Most states require contractors to be licensed to obtain permits for projects. State and local jurisdictions may also require contractors to be bonded in order to get their license. These permit and license bonds and various miscellaneous bonds are known as commercial bonds and are written by surety companies.
There are many types of commercial bonds, and state licensing boards usually have a list of bonding requirements on their website. Each jurisdiction’s requirements are a little different. An Old Republic Surety representative can provide information and answer any questions you have about bonding.
Consumers often will inquire about a contractor’s license and bond. It’s an easy way for a homeowner to check whether the electrician or plumber they’re hiring meets the regulations for their state. Being licensed and bonded demonstrates a contractor more likely has the necessary skills, training and continuing education required for their trade or profession. Consumers can also check to see what types of work the contractor is licensed for, when the license expires and whether any disciplinary action has been taken against the contractor.
Licensing and bonding go hand in hand
Being bonded not only indicates the contractor meets their licensing requirements, but some bonds also protect the owner if something goes wrong on the project. The bond guarantees that the contractor will complete the work they promised to do and will follow the rules for their trade. If the contractor defaults on their obligations, the owner can make a claim against the bond, typically through the state licensing board.
Most license and permit bonds are fairly easy to obtain and can be quickly written by an agent. A freely written bond usually has a fixed premium, set coverage limits, and few, if any, underwriting requirements. For some bonds, especially those with higher limits, the surety company may look at the contractor’s credit score, financial statements and net worth to establish bond-ability.
Pricing will depend on the type of bond, the level of risk in that trade or profession, the coverage limits and the term of the bond. A rule of thumb is that the premium will be .5% to 3% of the bond amount.
Types of commercial bonds
Virtually any occupation or business that accepts payment from a customer for services to be rendered may be subject to bond requirements. Here are some of the standard types of commercial bonds:
License and permit bonds. These are the most common bonds written and, as we’ve discussed, are required by law to obtain a license or permit. The obligee is usually the government or the owner of a project. In addition to all types of contractors, money transmitters, mortgage brokers, auto dealers, reclamation companies and subdivision developers usually must be bonded.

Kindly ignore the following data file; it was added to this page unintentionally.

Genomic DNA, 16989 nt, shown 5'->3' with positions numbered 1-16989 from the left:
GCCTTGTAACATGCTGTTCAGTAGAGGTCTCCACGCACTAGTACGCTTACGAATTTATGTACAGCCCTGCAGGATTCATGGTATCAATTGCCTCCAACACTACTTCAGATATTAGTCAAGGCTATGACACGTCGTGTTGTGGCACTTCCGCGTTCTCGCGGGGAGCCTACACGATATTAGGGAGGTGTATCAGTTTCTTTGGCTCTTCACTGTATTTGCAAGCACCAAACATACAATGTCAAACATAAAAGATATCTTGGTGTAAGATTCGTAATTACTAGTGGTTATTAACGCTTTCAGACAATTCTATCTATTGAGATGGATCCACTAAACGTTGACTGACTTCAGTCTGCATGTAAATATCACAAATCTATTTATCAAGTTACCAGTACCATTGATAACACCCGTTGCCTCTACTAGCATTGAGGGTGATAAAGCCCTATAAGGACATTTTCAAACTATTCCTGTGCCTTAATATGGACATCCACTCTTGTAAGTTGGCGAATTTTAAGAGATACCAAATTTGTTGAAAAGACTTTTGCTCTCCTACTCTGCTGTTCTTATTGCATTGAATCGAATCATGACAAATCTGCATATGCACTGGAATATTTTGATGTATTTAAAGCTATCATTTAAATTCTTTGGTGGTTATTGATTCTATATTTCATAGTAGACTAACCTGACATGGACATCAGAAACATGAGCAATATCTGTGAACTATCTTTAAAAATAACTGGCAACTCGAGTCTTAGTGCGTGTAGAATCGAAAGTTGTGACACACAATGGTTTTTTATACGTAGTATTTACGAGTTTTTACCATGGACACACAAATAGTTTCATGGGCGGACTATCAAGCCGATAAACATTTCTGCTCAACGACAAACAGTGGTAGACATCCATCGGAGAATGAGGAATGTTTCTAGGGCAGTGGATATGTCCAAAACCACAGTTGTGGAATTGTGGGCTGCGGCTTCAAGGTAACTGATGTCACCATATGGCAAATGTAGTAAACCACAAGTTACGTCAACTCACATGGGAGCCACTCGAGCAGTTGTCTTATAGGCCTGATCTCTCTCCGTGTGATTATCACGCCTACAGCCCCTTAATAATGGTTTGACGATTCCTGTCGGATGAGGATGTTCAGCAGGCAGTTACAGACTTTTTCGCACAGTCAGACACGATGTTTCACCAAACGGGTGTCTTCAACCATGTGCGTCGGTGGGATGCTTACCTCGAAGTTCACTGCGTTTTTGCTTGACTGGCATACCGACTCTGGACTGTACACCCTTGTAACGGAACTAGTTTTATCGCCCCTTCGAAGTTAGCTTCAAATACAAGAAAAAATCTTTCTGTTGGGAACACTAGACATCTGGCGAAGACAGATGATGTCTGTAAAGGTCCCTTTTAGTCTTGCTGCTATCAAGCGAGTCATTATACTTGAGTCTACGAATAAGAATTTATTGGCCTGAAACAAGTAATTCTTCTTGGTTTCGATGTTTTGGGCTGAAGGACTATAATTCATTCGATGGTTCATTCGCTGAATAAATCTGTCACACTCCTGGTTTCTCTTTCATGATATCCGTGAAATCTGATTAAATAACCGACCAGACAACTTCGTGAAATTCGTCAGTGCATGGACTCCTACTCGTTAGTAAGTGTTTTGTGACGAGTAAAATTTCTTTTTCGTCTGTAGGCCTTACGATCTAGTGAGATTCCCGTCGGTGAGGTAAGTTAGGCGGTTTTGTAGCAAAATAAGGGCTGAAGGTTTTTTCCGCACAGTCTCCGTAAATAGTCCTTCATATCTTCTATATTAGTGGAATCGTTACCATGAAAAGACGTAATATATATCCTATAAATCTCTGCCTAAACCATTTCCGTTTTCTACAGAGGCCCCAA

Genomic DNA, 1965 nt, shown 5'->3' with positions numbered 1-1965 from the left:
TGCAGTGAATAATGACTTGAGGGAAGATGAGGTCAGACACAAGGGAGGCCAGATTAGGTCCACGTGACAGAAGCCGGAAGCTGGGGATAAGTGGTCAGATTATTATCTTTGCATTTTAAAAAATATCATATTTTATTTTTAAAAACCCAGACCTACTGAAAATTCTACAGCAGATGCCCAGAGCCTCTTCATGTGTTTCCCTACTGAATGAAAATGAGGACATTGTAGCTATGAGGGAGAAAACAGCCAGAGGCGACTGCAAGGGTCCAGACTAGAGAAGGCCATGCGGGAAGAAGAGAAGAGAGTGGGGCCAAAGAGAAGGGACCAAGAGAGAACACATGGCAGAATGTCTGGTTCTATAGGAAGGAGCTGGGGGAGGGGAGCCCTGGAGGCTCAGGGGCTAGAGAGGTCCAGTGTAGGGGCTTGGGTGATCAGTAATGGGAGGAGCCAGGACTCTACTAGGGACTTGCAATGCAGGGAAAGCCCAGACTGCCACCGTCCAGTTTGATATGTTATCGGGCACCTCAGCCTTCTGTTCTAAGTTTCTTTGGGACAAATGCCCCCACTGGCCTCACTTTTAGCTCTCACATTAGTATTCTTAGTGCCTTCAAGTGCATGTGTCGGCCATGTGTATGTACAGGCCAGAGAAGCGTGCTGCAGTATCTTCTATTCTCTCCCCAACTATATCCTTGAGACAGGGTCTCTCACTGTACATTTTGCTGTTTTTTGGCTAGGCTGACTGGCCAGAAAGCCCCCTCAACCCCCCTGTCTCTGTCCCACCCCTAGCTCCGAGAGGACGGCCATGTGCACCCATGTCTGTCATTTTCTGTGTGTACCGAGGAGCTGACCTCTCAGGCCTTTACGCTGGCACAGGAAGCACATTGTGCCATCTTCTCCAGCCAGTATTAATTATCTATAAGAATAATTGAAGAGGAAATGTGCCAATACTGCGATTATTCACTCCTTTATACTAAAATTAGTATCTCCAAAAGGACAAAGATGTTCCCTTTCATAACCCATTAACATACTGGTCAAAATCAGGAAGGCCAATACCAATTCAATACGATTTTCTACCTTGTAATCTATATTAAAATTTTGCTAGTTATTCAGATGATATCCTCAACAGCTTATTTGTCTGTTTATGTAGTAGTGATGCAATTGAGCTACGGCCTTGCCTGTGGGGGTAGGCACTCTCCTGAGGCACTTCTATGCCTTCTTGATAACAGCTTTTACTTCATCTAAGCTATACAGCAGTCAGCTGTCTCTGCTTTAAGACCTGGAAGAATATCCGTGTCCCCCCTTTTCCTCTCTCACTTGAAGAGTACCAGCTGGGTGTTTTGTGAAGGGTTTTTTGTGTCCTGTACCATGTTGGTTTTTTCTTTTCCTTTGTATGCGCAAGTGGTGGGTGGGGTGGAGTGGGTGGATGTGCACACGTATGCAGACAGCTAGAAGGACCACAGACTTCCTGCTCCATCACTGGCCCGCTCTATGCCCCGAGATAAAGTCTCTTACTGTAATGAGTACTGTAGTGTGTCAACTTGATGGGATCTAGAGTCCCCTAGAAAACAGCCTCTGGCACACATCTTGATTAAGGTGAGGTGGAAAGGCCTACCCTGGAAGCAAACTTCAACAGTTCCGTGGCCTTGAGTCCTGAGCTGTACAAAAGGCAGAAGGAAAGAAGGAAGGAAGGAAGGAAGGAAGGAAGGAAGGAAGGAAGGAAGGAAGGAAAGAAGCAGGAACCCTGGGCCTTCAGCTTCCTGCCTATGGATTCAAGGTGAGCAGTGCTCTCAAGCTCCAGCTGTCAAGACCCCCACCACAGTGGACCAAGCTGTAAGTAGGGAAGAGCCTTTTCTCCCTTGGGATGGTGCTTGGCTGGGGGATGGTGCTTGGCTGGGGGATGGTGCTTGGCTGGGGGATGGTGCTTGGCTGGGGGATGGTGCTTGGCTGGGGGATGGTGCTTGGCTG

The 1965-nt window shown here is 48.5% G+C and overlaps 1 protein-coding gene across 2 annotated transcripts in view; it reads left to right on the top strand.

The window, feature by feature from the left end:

- License and permit bonds. These are the most common bonds written and, as we’ve discussed, are required by law to obtain a license or permit. The obligee is usually the government or the owner of a project. In addition to all types of contractors, money transmitters, mortgage brokers, auto dealers, reclamation companies and subdivision developers usually must be bonded.
- Miscellaneous bonds. These are bonds that aren’t tied directly to a trade or profession but are required to do business. They can be specific to an industry or type of business, or a fiduciary relationship. They may also require more underwriting. Examples include lost titles or securities, hazardous waste removal, nursing home care and labor union wage and welfare.
- Court bonds. There are numerous bonds that arise out of judicial proceedings and must be posted by those seeking legal remedies or defending lawsuits. Attachment, appeal, mechanic’s lien and bail bonds are probably the most well-known.
- Business services bonds. Sometimes referred to as third-party fidelity, these bonds protect businesses that have employees who are on the premises of a customer. If the employee is convicted of stealing from the customer, these bonds will pay for the loss.
- Fidelity bonds. These bonds are designed to protect an insured business against employee dishonesty, theft, and embezzlement.
Higher-limit bonds and contract bonds
In some jurisdictions, general contractors and larger specialty contractors will need higher-limit bonds, which provide greater protection to the obligee. These are sometimes sold in tiers of coverage up to unlimited amounts.
Many contractors will also need to secure a contract bond if they are bidding on a job that is bonded. They most likely will need a bid bond and then a performance bond if they are selected for the project. These bonds are written for specific projects and may require extensive prequalification and underwriting.